April 7, 2015, 6:30 a.m.
I’m writing to you at the last minute this week. I rarely work before school drop off at 8:45, but I’ve been struggling with what I want to share.
Normally, I write to you about personal things, but things I’ve had time to process. This week has been one of the saddest and most stressful of my life. I’ve had several of those weeks in the past year, but we weren’t writing to each other then. But I can’t come up with any other topics, really, because my busy brain is, well, processing.
Here’s what happened, in short: I spent a full day in mediation and arrived at a final separation agreement with my husband, and sold my house the same evening. In other words, I dismantled, in one day, a life that I had spent 15 years building. These are positive outcomes in many ways, actually, but I feel somewhat dazed. When I wake up in the morning these days, I’m often disoriented, as you are when you wake up in a hotel far from home, thinking that you are in your own bed, and wonder: where did that ugly lamp come from? I always need a few seconds to locate myself in time and space.
Being in the here and now: I told you in an early letter that this is my challenge, or as you yoga types like to say, a core aspect of my practice. I know this because I’ve been doing Moksha yoga recently – your influence! I find it unexpectedly grounding. Also, all the sweating makes me feels as though I’m expelling toxic stress, though part is mostly in my head, I’m sure.
I liked your letter about drinking. I’m interested in how we (women in particular, but men also) use numbing behavior to shield ourselves from discomfort and vulnerability. Drinking is one method, certainly, but perfectionism is another; as long as we are focused on the next achievement, there’s no need to stop and ask ourselves why, or even if, we really want whatever we are chasing after.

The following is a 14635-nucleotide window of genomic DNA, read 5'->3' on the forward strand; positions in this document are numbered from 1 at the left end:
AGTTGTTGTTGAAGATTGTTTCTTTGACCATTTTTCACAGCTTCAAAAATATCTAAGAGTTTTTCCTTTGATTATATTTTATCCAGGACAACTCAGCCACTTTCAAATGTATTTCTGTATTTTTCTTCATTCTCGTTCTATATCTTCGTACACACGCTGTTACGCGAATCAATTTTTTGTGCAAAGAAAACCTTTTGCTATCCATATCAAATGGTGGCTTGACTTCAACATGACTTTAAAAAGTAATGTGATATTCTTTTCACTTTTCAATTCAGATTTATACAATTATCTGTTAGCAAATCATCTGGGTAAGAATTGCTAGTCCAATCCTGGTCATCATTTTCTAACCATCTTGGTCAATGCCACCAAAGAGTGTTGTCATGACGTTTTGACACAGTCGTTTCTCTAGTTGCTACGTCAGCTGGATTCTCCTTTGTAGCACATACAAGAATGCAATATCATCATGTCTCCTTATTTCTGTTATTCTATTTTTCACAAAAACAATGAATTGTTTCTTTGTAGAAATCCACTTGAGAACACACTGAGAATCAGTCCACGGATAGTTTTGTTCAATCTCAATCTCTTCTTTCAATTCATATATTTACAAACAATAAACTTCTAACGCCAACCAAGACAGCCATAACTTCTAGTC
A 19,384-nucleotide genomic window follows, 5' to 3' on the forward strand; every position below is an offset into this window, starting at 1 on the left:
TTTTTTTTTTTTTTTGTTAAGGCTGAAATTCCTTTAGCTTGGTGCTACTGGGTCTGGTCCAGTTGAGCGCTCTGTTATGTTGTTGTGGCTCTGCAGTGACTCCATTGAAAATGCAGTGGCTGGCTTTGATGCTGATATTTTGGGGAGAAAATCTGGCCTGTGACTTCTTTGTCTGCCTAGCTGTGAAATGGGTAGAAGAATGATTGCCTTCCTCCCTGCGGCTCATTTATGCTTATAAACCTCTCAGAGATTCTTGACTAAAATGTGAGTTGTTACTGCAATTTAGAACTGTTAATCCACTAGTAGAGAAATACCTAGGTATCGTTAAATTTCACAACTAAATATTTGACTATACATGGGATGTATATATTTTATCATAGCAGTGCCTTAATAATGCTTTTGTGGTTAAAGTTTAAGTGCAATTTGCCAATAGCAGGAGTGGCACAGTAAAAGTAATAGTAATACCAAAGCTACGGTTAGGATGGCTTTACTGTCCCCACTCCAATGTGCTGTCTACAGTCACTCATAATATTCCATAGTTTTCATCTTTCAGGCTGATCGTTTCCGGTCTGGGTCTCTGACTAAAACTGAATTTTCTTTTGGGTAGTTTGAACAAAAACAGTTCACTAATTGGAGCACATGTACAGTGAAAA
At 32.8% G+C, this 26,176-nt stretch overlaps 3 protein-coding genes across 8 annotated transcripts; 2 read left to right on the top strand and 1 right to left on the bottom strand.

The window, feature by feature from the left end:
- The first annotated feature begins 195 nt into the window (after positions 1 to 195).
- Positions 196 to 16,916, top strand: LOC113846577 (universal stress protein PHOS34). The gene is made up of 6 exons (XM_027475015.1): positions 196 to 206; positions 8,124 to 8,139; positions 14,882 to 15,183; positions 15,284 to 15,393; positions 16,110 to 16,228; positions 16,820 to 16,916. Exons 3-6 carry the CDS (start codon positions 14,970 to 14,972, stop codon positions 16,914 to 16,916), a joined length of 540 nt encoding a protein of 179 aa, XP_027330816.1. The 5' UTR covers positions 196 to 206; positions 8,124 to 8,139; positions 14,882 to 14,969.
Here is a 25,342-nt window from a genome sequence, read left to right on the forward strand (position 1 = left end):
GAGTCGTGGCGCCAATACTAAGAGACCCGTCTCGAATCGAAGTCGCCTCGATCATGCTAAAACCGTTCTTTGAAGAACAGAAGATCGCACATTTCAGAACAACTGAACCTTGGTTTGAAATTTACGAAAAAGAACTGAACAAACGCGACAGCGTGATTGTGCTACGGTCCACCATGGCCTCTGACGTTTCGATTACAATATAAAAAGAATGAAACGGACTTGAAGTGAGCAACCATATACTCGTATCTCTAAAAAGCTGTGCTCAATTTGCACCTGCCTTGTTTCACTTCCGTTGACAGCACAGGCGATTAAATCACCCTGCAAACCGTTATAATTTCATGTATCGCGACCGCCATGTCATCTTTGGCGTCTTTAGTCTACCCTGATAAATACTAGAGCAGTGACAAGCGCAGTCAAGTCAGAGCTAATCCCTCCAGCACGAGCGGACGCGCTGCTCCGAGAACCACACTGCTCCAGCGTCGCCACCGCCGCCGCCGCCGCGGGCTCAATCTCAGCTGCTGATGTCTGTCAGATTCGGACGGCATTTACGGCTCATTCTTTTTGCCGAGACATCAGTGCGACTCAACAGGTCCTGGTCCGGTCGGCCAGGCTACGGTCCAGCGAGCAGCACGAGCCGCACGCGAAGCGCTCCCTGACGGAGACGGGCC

Have you read any of Brené Brown’s work? She does research on shame, and writes compellingly about the lengths that we will go to protect ourselves from vulnerability. Her point, a good one, is that if you numb one feeling, you numb them all: numb sadness, and you numb happiness, numb fear, and you numb courage. Check out her TED talk here.
I’m also intrigued, though not especially surprised, by the study you cite on women’s declining happiness levels. As Nora Ephron once said: “The major concrete achievement of the women’s movement in the 1970s was the Dutch treat.” I’ve been a stalwart feminist since adolescence, but really, doesn’t it seem, more often than not, like our generation of women got a raw deal?
And we’re supposed to be thrilled with all of our amazing choices! We can choose to have high-powered careers, for example, while other people raise our children, and be exhausted all the time, and wonder what it is all for. Or we can choose to stay home with our kids, and feel judged by working women, and guilty for squandering all our talents and opportunities. Or we can choose a middle road of part time or less ambitious work, and feel uncomfortable with the trade-offs we’ve made.
And many of us in every category are pouring a big glass of wine at the end of the day to numb feelings of frustration and disappointment.
In mediation this week, the mediator began by saying: “All divorces are about disappointed expectations.” I thought it a very profound observation, and true more broadly. Midlife, too, is about disappointed expectations, and a successful transition involves revisiting and recalibrating the expectations we’ve carried into midlife from other ages and stages. I am not saying that we should lower them, necessarily, but that we need to be more honest about them, with other people and with ourselves.
A lot of ink is being spilled these days about happiness, and I’m all for it. We are the luckiest people in the world, and we should all be happier than we are. But until we let go of old expectations, and stop numbing our disappointments, and come alive to what we really want from our relationships, our work and ourselves, happiness will feel elusive. Elizabeth Gilbert circulated a quote this week by Howard Thurman, a preacher and American civil rights leader, and it struck a chord with me: “Don’t ask yourself what the world needs. Ask yourself what makes you come alive and then go do that. Because what the world needs is people who have come alive.”
It is spring, after all.